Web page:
It’s not that the powers-that-were didn’t want a showdown with the protesters. On 9 April, less than a week into the protest, the Vancouver office of the Department of National Defence wrote to Ottawa that Mayor McGeer “reports he is in a position to cope with situation and wants showdown as soon as possible.” For his part, the Chief Constable, Colonel WW Foster, would lead the police in a bloody showdown on 18 June, but that was against striking longshoremen after the unemployed had already left the city. So why was there no major battle between the police and the unemployed in Vancouver?

Colonel Foster drew some significant conclusions from his initial threat assessment of the situation. First, despite the Red leadership of the camp strikers, the vast majority of the unemployed were not Communists looking to overthrow capitalism. Secondly, he believed the unemployed had a legitimate beef with the relief camps. He found it significant that they weren’t calling for the typical union strike demands of higher wages, better working conditions, or more say in how the camps were run. Instead, they wanted the camps abolished and the government to implement a “work and wages” program. Finally, the longshoremen were also led by Communists at the time, and they were gearing up to shut down the waterfront in their fight for greater worker control and better wages and working conditions. This was the real threat in Foster’s view, not the unemployed.

Colonel WW Foster, "Chief of Strategy," by Jack Boothe. Daily Province, 1 June 1935

Colonel Foster also learned from his police spies that the Communists were planning to merge the waterfront strike with the relief camp strike in the hopes that it would spark a full-blown general strike. Accordingly, police should be relatively tolerant of the camp strikers and encourage them to leave the city. Unnecessary confrontations with the police, Foster felt, would only make camp strikers more amenable to the objectives of the Communists and more open to joining a general strike.

In hindsight, Colonel Foster’s strategy worked swimmingly. Communists were leading the unemployed movement, but did not control it. After two months in Vancouver, the majority felt they accomplished all they could here and voted to head to Ottawa at a mass meeting at the Avenue Theatre, despite being urged by the Party to remain in the city and fight alongside the longshoremen. In his memoir, camp strike leader Ronald Liversedge described his impression of Colonel Foster:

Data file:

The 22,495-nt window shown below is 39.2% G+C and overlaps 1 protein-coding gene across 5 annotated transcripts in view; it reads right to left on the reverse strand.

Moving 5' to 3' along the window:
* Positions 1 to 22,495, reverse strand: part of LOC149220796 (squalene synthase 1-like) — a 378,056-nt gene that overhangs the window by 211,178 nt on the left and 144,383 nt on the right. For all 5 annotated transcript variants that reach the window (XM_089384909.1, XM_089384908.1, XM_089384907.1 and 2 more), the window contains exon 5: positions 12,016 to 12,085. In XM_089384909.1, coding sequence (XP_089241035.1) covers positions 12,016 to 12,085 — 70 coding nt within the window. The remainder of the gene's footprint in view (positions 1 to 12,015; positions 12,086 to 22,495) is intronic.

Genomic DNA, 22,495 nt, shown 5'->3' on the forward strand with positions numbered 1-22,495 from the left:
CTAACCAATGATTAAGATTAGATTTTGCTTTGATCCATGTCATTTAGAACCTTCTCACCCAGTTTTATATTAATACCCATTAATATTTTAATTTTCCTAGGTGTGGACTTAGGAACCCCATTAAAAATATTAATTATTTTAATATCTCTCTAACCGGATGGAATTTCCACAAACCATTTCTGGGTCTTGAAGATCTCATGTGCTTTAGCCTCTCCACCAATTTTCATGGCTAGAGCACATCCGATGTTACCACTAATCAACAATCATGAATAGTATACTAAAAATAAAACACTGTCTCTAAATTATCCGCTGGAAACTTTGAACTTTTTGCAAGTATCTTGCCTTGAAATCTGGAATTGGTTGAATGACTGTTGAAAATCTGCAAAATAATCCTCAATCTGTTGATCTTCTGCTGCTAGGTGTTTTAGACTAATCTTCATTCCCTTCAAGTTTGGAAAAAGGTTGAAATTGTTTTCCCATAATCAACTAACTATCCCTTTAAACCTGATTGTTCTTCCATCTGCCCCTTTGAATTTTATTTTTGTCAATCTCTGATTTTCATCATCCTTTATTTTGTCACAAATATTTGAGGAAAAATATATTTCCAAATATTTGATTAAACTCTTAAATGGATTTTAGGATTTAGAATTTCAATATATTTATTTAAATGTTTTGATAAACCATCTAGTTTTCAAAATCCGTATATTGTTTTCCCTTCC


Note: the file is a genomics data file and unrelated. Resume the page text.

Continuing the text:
I can say that he was polite, courteous, never raised his voice, and I formed the opinion that a bourgeois officer in the British Army of those days did not have the necessary brutal fortitude to serve the ruling class in the fascist political conditions of that day.

Resistance to Colonel Foster’s policing strategy came from within the police establishment. Besides the combative Mayor McGeer, opposition also came in the form of criticism by Inspector Forbes Cruikshank, the head of “E” Division of the British Columbia Provincial Police (BCPP). Cruikshank wrote a lengthy memo to his boss in Victoria complaining about Foster’s kid glove approach to the relief camp strikers.

It seems to me the City wish to get-by as quietly as possible. Although it is advisable to have things go along as peacefully as possible still, in the present situation, we can certainly pay too high a price for this and, in my opinion this whole affair must be handled in a firm manner and the longer conditions are allowed to exist as they are at present the more difficult it is going to be, as the strikers will increase in numbers. If some definite action is not taken it will not be long until this mob will be in control of the city.

Cruikshank quoted a report by Staff Sergeant Kier about a protest march on Hastings Street:

The men who made up this parade appeared to me to be looking for trouble, but they made no attempt to attack us. I asked of the City sergeants why this crowd should not be broken up and he said he was waiting for instructions from his Inspector. I was instructed to take my men back to the City Police station by Insp. Mortimer of the City Police.